According to Xinhua, the Chinese news agency, mobile phones and the Internet had become the most extensively used channels by cheaters to send false messages for fraud from as long back as 2004. It originated in east China's Fujian province, and spread rapidly to elsewhere in China, including Guangdong, Hubei, Zhejiang, Hunan and Jiangxi provinces.
Nevertheless, implementation of the new real-name cell phone subscription legislation is hardly going to be smooth because already it has sparked protests from operators such as China Mobile (Hong Kong) Ltd and China Unicom.
"The most significant influence to China carriers of the new rule will be higher cost for carriers," said Cui Xiaolong, Analysys International. "These new rules require the terminal of sales channel of pre-paid card have the capacity of checking and recording the ID card of subscribers. More importantly, these records should be transferred back to the carriers and archived. All these functions need specialized equipment in terminal which will leverage the cost of card-sale to a higher level."
Moreover, "the operators themselves don't want the added hassle of taking down real names," says Duncan Clark of Managing Director BDA (China) Ltd, an independent researcher for China's telecom and technology sectors. "They like prepaid because it eliminates the risk of bad debt and cuts down their AEPU (Average Expense Per User)."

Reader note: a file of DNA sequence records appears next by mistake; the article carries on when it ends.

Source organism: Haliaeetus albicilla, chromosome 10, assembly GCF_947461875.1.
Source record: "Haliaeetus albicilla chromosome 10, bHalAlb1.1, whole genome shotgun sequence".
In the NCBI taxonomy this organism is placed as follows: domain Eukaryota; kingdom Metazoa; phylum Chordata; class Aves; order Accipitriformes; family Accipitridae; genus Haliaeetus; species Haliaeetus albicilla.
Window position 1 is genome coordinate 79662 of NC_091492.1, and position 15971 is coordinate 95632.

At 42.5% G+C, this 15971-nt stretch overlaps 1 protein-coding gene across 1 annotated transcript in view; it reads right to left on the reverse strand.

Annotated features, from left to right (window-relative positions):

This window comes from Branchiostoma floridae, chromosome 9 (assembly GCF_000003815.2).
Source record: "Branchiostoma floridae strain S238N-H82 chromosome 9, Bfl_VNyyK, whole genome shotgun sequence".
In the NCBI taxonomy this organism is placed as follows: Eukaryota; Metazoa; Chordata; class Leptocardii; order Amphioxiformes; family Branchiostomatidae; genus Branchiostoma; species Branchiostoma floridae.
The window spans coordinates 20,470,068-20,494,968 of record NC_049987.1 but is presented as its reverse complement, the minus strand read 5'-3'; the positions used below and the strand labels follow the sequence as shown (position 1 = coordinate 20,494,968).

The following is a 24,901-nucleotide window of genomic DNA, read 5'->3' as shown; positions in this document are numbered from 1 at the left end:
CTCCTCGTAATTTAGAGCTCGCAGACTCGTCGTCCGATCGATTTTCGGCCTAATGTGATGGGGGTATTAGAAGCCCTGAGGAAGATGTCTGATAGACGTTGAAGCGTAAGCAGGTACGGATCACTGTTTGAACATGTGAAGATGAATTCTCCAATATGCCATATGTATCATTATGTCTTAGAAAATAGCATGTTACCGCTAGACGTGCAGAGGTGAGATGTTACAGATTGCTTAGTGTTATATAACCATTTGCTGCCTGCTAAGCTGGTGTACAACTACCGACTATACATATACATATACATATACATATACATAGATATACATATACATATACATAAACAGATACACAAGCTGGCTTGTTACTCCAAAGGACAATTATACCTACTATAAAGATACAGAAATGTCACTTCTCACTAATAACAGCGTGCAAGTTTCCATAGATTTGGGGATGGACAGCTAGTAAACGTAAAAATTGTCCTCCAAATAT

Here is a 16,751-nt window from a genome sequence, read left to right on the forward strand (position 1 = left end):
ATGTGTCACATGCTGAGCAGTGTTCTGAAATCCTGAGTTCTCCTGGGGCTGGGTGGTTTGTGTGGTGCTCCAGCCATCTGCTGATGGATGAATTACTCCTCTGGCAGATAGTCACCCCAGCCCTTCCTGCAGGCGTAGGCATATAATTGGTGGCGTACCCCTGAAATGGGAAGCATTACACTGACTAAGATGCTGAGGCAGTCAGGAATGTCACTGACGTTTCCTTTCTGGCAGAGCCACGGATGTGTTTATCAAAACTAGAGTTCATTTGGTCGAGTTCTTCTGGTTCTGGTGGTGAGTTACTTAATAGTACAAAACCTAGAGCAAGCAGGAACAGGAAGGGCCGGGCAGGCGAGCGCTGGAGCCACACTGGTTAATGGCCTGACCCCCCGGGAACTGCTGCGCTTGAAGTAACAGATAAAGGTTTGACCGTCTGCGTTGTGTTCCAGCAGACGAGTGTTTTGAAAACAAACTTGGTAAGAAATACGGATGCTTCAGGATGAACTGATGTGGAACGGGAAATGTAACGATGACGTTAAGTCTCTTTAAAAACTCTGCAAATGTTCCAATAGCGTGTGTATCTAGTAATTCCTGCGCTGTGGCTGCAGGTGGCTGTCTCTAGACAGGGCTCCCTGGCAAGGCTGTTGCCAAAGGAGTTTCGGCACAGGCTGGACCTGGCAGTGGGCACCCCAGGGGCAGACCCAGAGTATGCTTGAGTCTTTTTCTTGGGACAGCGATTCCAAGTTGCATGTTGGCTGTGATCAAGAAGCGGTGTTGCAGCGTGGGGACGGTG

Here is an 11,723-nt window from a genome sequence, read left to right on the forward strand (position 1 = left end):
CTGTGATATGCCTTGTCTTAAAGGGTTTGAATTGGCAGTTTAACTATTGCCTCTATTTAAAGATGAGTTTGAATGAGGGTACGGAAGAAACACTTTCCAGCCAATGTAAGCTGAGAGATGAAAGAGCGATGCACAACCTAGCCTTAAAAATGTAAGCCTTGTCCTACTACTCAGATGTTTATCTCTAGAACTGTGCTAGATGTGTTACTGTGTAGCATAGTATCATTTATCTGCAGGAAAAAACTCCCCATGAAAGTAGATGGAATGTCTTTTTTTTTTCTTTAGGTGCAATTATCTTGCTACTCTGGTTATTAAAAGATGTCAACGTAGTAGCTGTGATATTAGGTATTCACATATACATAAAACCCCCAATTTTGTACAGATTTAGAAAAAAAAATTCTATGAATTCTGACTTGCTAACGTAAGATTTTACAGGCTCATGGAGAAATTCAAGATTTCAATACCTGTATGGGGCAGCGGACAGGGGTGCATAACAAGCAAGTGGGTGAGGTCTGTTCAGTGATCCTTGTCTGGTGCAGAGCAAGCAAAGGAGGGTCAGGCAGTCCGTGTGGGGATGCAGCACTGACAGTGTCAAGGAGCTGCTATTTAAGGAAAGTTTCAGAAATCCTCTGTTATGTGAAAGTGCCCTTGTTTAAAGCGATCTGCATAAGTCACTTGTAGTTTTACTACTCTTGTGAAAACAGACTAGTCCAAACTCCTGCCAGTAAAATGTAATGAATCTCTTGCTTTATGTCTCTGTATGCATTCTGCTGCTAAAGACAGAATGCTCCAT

"Taking names down will not only increase AEPU/Operating Expenses, but could also potentially eliminate a large number of customers -- who like the convenience of anonymous SIM cards for whatever reason," said Clark.
Reports claim that this kind of adjustment -- of change the network/systems for the new rule -- may cost Chinese telecom as much as $25 million each.
For that matter, despite the fact that 300 million mobile-phone users have been increasingly beleaguered by spam text messages, their response to the change over to real-name cell phone subscriptions is mixed.
An online survey conducted last month by China Youth Daily and Sohu.com has revealed that 42 percent of the 1,911 real mobile phone users queried oppose real name cellphone subscriptions while about 45 percent approve.
The survey adds that many -- about 7.2 percent -- also fear real-name subscription would come at a price of privacy and free communication. About 28 percent of interviewees said they prefer privacy and 32 percent of people said "there should be better solutions to filter junk message instead of real name subscription."
Still, the new rule seems like inevitable. That's because "customer complaints are increasing dramatically and things (spam and growing fraud conducted over mobile services) may be getting out of hand," says Clark.
According to MII, China's phone companies have already started blocking "thousands of accounts" that were caught for sending "illegal, harassing, or erotic text messages" blatantly.
Copyright 2006 by United Press International